Outputs and Impact

Following your funding and during your project, your research will generate outputs and impact.  In the current research environment, there is an expectation on research institutions and researchers to demonstrate the value and impact of their research.  Ensuring that your research generates outputs and impact is crucial for your success as a researcher, for the following reasons:

  • To communicate and share your findings in a way that is understandable to all stakeholders;
  • To provide evidence to support your future funding applications;
  • To provide valuable information to support policy and strategy discussions;
  • To enable funders of research to demonstrate that the research they are funding is beneficial;
  • To support an improved understanding and support for research by the general public.

There are various processes within the University to be aware of when managing the outcomes of a project.

The following should be considered:

Publications should be deposited in STORRE (Stirling Online Research Repository),.  From April 2016, all peer-reviewed journal articles and conference papers must be deposited within 3 months of acceptance in order to meet REF regulations regarding open access.

The process for depositing publications within STORRE is via the University's Research Management System - see guides here.

The University of Stirling is committed to making the outputs of research publically accessible via the green and the gold route in a manner which is compliant with funder, publisher, ethical, commercial and legal requirements as appropriate.

Further Information:

For any queries about publications please contact repository.librarian@stir.ac.uk

For any Open Access queries, please contact openaccess@stir.ac.uk

If you are preparing a proposal, please consider potential costs for making the related outputs open access.  If you are unsure, check out our section on approval and submission, or contact your representative from the Research Funding & Development Team.

Creating, capturing and evaluating impact is a fundamental aspect of academic research.  'Research Impact' was first introduced as an assessment criterion in the Research Excellence Framework (REF) 2014, accounting for 20% of the assessment, and is likely to be retained for the next REF. Branching across the disciplines, Stirling's impact case studies demonstrate the valuable contribution that our researchers are making to society at a local, national and global level.

Defined by REF 2014 as 'an effect on, change or benefit to the economy, society, culture, public policy or services, health, the environment or quality of life, beyond academia', the recent Stern Review has recommended that the definition be broadened to take account of a wider range of research activities.  This encourages appreciation of the more intangible aspects of research impact, and provides an incentive to think creatively and work collaboratively.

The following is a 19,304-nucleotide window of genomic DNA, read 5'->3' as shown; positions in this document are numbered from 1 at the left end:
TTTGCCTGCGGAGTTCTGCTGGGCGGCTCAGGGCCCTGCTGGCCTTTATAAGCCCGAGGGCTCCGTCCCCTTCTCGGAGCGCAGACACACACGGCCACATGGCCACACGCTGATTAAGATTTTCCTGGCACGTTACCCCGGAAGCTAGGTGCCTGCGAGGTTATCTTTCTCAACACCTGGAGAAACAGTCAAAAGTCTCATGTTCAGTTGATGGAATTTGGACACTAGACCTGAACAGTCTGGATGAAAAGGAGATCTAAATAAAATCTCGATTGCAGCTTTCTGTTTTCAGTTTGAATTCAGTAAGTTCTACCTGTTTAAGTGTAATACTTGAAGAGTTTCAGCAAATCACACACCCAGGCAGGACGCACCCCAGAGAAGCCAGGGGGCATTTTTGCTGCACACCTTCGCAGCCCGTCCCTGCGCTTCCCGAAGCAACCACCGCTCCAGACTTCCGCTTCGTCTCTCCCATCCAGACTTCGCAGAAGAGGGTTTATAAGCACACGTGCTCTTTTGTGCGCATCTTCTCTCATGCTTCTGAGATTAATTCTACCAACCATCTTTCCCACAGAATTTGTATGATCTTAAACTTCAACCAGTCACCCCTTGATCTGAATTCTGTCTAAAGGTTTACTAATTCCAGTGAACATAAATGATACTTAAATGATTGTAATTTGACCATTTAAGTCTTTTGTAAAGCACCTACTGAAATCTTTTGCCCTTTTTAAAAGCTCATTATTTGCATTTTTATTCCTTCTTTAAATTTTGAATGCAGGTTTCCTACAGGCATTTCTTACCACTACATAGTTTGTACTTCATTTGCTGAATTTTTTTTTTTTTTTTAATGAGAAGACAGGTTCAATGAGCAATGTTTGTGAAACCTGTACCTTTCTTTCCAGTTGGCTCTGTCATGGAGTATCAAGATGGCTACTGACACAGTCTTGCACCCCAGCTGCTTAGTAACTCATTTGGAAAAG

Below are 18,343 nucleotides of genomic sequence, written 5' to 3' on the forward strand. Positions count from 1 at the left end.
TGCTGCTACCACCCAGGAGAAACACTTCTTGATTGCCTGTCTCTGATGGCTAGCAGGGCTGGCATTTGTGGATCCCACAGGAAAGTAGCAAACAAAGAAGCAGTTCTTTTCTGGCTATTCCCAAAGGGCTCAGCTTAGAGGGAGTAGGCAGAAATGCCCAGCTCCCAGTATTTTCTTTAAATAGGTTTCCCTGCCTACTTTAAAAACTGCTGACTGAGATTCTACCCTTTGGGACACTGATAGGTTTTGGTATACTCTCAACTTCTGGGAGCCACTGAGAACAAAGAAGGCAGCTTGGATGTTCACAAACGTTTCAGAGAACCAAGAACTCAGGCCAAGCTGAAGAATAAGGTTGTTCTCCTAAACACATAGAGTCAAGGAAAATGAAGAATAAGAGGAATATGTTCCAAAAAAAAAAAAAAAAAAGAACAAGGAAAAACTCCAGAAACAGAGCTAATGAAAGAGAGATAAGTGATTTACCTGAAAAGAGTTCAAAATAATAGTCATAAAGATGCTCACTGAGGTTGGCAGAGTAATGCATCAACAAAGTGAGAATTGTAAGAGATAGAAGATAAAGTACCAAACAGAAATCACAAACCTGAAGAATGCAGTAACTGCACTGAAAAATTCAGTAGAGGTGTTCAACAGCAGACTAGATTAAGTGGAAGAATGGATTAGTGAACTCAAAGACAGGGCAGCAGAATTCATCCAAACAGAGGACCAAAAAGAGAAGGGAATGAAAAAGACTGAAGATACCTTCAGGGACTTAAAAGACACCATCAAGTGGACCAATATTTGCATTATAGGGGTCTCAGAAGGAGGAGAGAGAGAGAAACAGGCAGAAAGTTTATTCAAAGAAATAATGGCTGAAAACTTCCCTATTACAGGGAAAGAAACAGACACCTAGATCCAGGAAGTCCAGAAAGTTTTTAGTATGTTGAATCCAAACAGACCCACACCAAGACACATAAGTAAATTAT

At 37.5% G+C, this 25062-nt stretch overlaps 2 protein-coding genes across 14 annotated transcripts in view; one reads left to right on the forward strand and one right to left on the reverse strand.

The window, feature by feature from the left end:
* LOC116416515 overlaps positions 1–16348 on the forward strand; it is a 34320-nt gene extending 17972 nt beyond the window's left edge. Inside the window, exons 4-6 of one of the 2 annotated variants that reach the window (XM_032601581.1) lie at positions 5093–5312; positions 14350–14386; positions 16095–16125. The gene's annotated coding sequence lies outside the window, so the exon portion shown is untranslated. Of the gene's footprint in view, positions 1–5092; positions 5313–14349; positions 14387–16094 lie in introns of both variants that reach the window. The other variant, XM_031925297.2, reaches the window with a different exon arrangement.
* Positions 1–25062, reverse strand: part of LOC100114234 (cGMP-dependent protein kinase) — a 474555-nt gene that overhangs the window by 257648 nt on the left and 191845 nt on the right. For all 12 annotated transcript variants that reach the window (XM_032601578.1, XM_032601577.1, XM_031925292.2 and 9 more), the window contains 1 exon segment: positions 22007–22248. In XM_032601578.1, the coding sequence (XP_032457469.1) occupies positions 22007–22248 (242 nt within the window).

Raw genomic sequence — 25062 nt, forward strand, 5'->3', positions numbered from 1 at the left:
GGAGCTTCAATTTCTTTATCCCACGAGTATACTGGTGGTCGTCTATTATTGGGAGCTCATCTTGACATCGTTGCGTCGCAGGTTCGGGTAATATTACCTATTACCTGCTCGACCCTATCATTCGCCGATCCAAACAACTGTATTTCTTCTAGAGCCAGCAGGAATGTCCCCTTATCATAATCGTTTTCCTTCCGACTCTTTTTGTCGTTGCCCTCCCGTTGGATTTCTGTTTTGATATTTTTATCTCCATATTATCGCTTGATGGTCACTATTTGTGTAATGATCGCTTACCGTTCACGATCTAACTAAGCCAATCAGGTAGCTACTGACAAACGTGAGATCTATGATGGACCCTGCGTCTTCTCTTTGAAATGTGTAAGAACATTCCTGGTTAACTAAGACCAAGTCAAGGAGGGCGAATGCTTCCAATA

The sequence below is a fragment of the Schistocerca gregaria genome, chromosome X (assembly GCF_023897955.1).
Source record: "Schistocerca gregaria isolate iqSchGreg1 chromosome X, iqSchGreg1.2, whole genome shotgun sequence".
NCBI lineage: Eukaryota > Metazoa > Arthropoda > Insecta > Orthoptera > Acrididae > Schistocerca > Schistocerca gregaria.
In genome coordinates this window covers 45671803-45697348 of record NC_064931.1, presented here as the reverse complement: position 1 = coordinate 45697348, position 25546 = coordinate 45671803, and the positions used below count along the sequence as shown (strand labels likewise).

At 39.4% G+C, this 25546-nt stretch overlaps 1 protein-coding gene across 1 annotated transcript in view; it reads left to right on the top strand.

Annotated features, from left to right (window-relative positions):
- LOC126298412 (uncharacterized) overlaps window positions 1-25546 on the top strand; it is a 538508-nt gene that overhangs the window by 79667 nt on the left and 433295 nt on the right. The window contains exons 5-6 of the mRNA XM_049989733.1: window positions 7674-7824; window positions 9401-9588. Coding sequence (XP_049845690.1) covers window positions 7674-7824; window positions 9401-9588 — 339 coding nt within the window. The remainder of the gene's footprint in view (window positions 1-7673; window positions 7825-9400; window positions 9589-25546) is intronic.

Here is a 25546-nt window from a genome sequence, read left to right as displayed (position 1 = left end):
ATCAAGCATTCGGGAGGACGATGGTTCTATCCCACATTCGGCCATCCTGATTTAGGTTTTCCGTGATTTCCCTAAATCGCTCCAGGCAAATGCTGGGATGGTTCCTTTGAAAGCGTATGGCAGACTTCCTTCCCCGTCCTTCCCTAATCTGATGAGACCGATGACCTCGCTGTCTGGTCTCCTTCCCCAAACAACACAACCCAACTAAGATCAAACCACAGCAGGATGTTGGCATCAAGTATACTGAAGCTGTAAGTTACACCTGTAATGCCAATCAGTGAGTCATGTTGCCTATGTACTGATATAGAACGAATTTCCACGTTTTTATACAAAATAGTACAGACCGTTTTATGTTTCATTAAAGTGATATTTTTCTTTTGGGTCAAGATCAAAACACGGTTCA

To help researchers record and evidence the impact of their research, the University has developed an online impact tool.  For further information and guidance on creating an impact record, click here.

Research data consists of data, records, files and other evidence on which research conclusions are based and any material that supports your research output.  The University has an Online Repository for Research Data (DataSTORRE), which is used to store data generated through Research.  More details available here

Log into DataSTORRE

For any queries on research data, please contact: researchdatamanagement@stir.ac.uk


Altmetric is a free tool that tracks attention to research papers.  The University also subscribes to Altmetric for Institutions: this is a service that helps you monitor and report on your own research papers, as well as Stirling's research papers more generally and all other research papers tracked by Altmetric

Find out more about Altmetric here

Further Resources:

Top 5 best things to do with Altmetric (for researchers)

Altmetric Presentation - Who is talking about your research 

Handling the media

If you are communicating research outputs to the public or to the media, we advise you to contact the Communications, Marketing and Public Engagement Office for advice, in the first instance.  Further media advice available here.

Social Media

Social media is websites and applications that enable users to create and share content or to network on the web.  This is a vital tool for communications and marketing and important for communicating your research.  There are various different social media tools that can be users e.g. Facebook, Twitter and blogs etc.


Introduction to Social Media - What is Social Media and how can i use it communicate my research

Using Social Media to Communicate your Research

If you are active on twitter, if you follow @Stir_Research we will help to promote and communicate your research

We may ask researchers to help contribute to the Research & Enterprise Blog , and if you have your own blog, we may re-blog your own posts


If you are an award holder of a current or previous RCUK funded grant then it is likely that you will be asked annually to submit any research outcomes generated from that research project.

Find out more about submitting research outcomes and the Researchfish system here.

Need help?  Please don't hesitate to contact the Research & Innovation Services if you have any queries about the above.

Stirling Researcher Resources

Find out more information here‌‌                                                                        

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